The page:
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In this distinguished work Arnold Brecht, who served under more than a dozen German Chancellors and whose work in defense of democracy received recognition by the Adenauer government in 1953, surveys the philosophical and scientific foundations of political theory in the twentieth century. His wide-ranging treatise sweeps over the entire scope of this century's contributions, including the philosophical, juridical, scientific, sociological, methodological, and historical. The book is a pioneering effort toward an integrated presentation, a first attempt to offer a comprehensive modern political theory. The aim is both a systematic presentation and a full description of the recent genesis of thought. The pertinent teachings of representative writers-some from the past (from Hume and Kant to Darwin, Mill, and Marx) and most of the present century (from Peirce, James, Simmel, and Weber to Husserl, Dewey, Lasswell, Northrop, and Fuller) are analyzed. Dr. Brecht incorporates, chapter by chapter, his own contributions. Social scientists, philosophers, lawyers, and students of religion will find it a challenging guide, written with penetrating clarity and rich in fruitful suggestions. Originally published in 1959. The Princeton Legacy Library uses the latest print-on-demand technology to again make available previously out-of-print books from the distinguished backlist of Princeton University Press. These editions preserve the original texts of these important books while presenting them in durable paperback and hardcover editions. The goal of the Princeton Legacy Library is to vastly increase access to the rich scholarly heritage found in the thousands of books published by Princeton University Press since its founding in 1905.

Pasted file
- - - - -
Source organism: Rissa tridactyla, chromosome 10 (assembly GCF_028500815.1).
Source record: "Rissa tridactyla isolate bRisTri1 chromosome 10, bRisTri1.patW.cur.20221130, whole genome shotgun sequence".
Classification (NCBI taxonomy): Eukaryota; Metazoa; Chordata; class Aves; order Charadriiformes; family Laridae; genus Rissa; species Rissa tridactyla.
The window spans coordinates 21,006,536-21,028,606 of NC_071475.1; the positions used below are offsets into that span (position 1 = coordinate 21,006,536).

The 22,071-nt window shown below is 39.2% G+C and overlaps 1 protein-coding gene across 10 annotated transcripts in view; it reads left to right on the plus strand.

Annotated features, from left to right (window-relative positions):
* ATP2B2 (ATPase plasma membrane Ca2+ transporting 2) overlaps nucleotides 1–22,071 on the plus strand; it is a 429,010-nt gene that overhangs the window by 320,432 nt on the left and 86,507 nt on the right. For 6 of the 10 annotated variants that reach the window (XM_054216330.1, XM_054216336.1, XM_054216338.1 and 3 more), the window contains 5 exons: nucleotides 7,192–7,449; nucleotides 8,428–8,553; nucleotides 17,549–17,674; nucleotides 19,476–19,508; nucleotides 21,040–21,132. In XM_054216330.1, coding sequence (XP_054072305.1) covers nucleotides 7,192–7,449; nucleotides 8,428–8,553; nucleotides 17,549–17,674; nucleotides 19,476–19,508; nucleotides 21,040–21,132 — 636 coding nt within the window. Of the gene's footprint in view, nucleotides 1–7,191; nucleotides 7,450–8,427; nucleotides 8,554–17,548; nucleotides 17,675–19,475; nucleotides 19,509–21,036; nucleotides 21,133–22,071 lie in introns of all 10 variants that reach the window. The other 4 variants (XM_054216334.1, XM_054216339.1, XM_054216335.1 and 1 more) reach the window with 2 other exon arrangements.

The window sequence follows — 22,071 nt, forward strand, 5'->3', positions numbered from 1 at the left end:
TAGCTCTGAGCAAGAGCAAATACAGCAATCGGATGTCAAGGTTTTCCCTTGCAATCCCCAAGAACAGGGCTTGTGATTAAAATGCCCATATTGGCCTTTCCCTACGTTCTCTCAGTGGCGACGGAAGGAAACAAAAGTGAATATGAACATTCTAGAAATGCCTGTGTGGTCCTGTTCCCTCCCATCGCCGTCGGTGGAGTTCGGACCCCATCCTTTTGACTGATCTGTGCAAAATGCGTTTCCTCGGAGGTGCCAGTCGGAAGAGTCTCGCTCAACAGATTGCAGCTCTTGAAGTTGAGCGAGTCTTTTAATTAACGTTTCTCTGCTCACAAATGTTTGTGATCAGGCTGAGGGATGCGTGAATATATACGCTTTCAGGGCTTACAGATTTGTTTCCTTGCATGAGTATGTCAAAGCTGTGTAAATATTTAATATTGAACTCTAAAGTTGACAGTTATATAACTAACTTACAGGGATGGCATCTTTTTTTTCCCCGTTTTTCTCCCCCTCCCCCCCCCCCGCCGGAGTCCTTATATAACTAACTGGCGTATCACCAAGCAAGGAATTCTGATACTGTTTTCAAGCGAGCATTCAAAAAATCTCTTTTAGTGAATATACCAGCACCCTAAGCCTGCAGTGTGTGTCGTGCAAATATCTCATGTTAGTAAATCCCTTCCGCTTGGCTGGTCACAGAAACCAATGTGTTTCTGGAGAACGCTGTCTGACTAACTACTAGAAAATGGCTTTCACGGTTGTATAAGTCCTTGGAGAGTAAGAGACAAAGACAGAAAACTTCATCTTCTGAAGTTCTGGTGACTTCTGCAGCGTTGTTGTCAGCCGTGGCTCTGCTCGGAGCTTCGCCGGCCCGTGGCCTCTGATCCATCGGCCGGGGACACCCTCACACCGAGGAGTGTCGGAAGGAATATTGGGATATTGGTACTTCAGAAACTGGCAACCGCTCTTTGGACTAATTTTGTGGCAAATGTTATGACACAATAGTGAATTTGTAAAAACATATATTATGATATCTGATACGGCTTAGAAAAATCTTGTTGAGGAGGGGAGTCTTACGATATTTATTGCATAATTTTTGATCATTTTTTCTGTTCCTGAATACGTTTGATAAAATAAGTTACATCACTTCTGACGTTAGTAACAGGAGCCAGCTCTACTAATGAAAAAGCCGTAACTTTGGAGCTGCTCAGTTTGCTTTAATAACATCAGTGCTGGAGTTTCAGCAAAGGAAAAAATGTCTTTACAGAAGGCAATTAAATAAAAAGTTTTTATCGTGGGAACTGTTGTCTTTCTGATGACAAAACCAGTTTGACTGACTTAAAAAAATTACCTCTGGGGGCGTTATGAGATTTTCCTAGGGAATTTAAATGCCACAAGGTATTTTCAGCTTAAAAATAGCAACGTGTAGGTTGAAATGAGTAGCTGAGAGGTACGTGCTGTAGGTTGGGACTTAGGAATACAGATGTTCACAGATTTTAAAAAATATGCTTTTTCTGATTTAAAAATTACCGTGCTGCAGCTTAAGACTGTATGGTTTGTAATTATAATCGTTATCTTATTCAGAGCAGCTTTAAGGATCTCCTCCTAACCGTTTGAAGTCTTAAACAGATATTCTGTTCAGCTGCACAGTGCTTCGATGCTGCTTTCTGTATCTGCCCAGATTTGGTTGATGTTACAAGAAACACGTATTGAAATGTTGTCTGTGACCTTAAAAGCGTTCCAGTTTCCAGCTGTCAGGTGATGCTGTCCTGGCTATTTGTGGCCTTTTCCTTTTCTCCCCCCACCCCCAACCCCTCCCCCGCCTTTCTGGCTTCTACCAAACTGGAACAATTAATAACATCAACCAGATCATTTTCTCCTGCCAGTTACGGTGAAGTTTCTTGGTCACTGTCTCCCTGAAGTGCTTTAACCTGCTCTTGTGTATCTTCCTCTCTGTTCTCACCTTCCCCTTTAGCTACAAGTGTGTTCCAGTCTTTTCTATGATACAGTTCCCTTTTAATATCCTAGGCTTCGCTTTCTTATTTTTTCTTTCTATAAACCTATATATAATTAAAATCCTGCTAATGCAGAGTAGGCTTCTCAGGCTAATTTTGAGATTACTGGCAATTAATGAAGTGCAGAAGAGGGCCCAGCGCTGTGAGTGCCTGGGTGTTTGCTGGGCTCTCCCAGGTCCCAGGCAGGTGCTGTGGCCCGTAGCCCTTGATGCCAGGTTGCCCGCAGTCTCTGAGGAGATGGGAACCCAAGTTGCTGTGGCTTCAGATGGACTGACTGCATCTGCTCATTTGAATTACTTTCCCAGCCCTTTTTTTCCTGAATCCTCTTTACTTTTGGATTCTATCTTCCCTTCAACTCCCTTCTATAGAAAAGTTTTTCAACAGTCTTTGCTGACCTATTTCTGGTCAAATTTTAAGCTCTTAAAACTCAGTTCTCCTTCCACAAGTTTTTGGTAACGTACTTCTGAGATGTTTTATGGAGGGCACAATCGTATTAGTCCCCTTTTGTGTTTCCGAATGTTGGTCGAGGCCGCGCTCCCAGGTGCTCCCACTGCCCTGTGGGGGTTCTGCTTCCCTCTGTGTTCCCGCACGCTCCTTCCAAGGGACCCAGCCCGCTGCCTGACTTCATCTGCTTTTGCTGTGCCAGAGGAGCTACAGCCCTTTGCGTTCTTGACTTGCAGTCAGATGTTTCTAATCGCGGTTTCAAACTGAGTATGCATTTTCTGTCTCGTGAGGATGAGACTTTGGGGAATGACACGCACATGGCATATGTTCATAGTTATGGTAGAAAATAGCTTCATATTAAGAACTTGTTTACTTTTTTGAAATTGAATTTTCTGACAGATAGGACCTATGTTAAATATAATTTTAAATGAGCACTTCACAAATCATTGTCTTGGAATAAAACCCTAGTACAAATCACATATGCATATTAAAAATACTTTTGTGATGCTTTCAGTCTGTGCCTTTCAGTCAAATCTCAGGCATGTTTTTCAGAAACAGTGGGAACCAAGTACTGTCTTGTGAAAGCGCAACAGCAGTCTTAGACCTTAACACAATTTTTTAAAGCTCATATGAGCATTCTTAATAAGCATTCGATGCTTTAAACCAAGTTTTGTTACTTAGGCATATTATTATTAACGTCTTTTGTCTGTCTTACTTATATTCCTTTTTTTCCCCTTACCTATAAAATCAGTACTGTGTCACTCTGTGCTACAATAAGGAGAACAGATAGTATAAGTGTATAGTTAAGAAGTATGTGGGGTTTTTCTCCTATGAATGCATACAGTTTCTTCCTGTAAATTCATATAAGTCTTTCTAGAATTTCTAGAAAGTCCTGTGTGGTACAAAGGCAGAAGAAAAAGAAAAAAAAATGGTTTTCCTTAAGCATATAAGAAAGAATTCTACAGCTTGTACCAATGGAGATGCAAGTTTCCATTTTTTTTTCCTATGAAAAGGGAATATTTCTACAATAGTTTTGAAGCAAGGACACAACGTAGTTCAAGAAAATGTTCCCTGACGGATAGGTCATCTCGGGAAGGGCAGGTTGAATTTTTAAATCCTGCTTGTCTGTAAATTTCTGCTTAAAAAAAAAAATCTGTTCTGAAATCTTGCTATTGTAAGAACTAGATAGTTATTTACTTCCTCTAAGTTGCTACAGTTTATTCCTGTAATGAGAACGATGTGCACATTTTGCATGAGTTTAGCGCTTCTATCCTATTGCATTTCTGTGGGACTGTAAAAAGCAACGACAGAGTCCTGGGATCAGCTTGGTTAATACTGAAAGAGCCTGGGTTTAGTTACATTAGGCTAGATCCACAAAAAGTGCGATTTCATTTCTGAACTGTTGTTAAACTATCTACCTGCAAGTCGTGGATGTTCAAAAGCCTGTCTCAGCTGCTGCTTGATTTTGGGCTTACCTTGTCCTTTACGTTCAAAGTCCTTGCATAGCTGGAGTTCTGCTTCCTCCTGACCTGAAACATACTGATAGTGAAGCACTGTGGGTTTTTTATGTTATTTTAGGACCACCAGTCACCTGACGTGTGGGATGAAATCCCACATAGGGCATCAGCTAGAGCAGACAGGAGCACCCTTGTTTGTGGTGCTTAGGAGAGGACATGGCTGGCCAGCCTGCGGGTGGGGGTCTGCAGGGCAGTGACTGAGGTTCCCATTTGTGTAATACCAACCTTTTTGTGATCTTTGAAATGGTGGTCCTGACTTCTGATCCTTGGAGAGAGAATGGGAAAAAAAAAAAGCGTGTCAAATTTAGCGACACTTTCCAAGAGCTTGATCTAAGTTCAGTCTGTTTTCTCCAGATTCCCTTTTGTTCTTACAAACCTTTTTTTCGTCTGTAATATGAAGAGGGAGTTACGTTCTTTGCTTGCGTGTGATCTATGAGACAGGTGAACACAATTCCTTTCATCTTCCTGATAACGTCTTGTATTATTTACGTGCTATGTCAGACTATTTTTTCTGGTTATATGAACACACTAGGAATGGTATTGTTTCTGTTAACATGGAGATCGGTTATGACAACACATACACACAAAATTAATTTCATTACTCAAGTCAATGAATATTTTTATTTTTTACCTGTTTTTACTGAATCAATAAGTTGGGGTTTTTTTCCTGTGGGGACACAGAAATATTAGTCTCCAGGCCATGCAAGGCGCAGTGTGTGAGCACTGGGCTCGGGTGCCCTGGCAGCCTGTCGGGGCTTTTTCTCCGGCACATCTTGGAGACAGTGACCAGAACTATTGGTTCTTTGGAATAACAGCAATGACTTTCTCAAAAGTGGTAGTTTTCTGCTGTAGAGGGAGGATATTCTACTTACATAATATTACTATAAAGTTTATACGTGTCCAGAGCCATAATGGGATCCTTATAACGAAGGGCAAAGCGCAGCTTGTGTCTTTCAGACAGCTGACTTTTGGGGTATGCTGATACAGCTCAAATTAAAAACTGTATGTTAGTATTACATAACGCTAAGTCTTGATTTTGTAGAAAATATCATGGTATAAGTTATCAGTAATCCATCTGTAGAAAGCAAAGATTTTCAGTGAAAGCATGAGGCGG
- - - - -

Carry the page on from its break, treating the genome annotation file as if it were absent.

Merleau-Ponty and the Foundation of Existential Politics